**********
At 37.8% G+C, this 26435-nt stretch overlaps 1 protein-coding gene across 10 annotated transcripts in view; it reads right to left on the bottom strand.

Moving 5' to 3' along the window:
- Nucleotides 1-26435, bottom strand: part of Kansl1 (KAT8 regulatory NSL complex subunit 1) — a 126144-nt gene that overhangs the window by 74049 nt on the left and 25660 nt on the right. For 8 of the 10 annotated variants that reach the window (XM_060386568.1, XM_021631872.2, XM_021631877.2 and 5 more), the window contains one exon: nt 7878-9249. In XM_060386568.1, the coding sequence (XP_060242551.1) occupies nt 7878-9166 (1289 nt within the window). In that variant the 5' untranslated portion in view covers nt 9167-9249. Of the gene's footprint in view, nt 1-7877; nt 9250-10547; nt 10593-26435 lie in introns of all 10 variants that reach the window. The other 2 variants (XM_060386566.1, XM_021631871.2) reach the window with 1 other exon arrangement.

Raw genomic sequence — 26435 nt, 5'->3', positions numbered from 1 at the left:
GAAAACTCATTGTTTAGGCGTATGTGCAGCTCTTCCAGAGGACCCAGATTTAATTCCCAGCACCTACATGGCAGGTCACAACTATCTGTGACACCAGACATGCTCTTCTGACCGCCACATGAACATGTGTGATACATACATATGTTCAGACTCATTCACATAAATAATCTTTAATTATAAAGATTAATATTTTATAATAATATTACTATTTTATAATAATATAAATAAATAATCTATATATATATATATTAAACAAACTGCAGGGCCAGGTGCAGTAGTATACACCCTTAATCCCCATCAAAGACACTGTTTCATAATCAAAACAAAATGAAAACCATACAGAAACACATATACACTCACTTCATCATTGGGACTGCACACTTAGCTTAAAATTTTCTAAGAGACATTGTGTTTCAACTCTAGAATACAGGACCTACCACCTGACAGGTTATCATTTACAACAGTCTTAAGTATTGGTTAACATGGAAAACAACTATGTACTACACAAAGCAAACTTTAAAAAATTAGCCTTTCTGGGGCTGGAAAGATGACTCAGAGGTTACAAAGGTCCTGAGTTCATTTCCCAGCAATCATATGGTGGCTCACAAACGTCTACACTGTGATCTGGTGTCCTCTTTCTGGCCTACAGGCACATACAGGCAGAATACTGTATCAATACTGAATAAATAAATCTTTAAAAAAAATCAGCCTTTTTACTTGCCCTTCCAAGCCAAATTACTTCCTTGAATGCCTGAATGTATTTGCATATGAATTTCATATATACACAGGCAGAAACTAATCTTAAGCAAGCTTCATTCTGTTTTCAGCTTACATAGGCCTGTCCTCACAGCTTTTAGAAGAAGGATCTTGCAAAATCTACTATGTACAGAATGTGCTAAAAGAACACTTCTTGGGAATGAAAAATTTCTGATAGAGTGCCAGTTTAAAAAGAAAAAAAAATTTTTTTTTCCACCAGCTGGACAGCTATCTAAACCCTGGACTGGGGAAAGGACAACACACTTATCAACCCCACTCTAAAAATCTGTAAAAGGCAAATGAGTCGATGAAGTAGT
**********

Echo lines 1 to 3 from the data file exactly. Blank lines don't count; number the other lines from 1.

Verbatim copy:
At 37.8% G+C, this 26435-nt stretch overlaps 1 protein-coding gene across 10 annotated transcripts in view; it reads right to left on the bottom strand.

Moving 5' to 3' along the window:
- Nucleotides 1-26435, bottom strand: part of Kansl1 (KAT8 regulatory NSL complex subunit 1) — a 126144-nt gene that overhangs the window by 74049 nt on the left and 25660 nt on the right. For 8 of the 10 annotated variants that reach the window (XM_060386568.1, XM_021631872.2, XM_021631877.2 and 5 more), the window contains one exon: nt 7878-9249. In XM_060386568.1, the coding sequence (XP_060242551.1) occupies nt 7878-9166 (1289 nt within the window). In that variant the 5' untranslated portion in view covers nt 9167-9249. Of the gene's footprint in view, nt 1-7877; nt 9250-10547; nt 10593-26435 lie in introns of all 10 variants that reach the window. The other 2 variants (XM_060386566.1, XM_021631871.2) reach the window with 1 other exon arrangement.